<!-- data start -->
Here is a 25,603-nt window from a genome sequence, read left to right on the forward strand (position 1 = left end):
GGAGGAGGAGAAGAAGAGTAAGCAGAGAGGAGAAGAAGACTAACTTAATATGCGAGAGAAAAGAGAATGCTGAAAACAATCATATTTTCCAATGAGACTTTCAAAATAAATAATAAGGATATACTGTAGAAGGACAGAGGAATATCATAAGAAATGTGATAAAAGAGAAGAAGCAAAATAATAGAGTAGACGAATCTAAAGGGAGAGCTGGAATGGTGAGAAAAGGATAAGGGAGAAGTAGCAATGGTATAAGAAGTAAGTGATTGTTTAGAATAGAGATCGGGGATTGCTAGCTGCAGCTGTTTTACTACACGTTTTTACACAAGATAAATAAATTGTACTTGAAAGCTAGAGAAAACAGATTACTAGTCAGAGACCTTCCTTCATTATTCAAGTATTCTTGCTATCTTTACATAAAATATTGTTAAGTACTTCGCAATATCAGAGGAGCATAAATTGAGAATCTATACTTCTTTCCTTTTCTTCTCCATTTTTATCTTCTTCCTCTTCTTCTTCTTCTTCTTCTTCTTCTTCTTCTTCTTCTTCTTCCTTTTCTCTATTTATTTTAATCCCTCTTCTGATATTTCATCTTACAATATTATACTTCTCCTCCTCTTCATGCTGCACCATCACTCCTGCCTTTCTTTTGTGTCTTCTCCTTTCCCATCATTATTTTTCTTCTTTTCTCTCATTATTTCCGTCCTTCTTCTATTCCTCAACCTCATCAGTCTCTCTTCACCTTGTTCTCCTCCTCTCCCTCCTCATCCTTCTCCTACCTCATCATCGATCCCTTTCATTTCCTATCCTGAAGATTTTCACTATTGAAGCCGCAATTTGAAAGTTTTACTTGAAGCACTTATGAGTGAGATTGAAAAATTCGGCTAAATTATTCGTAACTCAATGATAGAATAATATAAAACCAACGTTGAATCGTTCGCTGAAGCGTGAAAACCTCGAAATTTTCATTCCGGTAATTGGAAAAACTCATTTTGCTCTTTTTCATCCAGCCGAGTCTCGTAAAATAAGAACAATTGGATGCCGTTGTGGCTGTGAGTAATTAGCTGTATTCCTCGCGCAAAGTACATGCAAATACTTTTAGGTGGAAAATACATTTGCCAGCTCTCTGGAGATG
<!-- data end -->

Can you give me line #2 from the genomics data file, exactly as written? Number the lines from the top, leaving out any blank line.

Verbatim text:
GGAGGAGGAGAAGAAGAGTAAGCAGAGAGGAGAAGAAGACTAACTTAATATGCGAGAGAAAAGAGAATGCTGAAAACAATCATATTTTCCAATGAGACTTTCAAAATAAATAATAAGGATATACTGTAGAAGGACAGAGGAATATCATAAGAAATGTGATAAAAGAGAAGAAGCAAAATAATAGAGTAGACGAATCTAAAGGGAGAGCTGGAATGGTGAGAAAAGGATAAGGGAGAAGTAGCAATGGTATAAGAAGTAAGTGATTGTTTAGAATAGAGATCGGGGATTGCTAGCTGCAGCTGTTTTACTACACGTTTTTACACAAGATAAATAAATTGTACTTGAAAGCTAGAGAAAACAGATTACTAGTCAGAGACCTTCCTTCATTATTCAAGTATTCTTGCTATCTTTACATAAAATATTGTTAAGTACTTCGCAATATCAGAGGAGCATAAATTGAGAATCTATACTTCTTTCCTTTTCTTCTCCATTTTTATCTTCTTCCTCTTCTTCTTCTTCTTCTTCTTCTTCTTCTTCTTCTTCTTCTTCCTTTTCTCTATTTATTTTAATCCCTCTTCTGATATTTCATCTTACAATATTATACTTCTCCTCCTCTTCATGCTGCACCATCACTCCTGCCTTTCTTTTGTGTCTTCTCCTTTCCCATCATTATTTTTCTTCTTTTCTCTCATTATTTCCGTCCTTCTTCTATTCCTCAACCTCATCAGTCTCTCTTCACCTTGTTCTCCTCCTCTCCCTCCTCATCCTTCTCCTACCTCATCATCGATCCCTTTCATTTCCTATCCTGAAGATTTTCACTATTGAAGCCGCAATTTGAAAGTTTTACTTGAAGCACTTATGAGTGAGATTGAAAAATTCGGCTAAATTATTCGTAACTCAATGATAGAATAATATAAAACCAACGTTGAATCGTTCGCTGAAGCGTGAAAACCTCGAAATTTTCATTCCGGTAATTGGAAAAACTCATTTTGCTCTTTTTCATCCAGCCGAGTCTCGTAAAATAAGAACAATTGGATGCCGTTGTGGCTGTGAGTAATTAGCTGTATTCCTCGCGCAAAGTACATGCAAATACTTTTAGGTGGAAAATACATTTGCCAGCTCTCTGGAGATG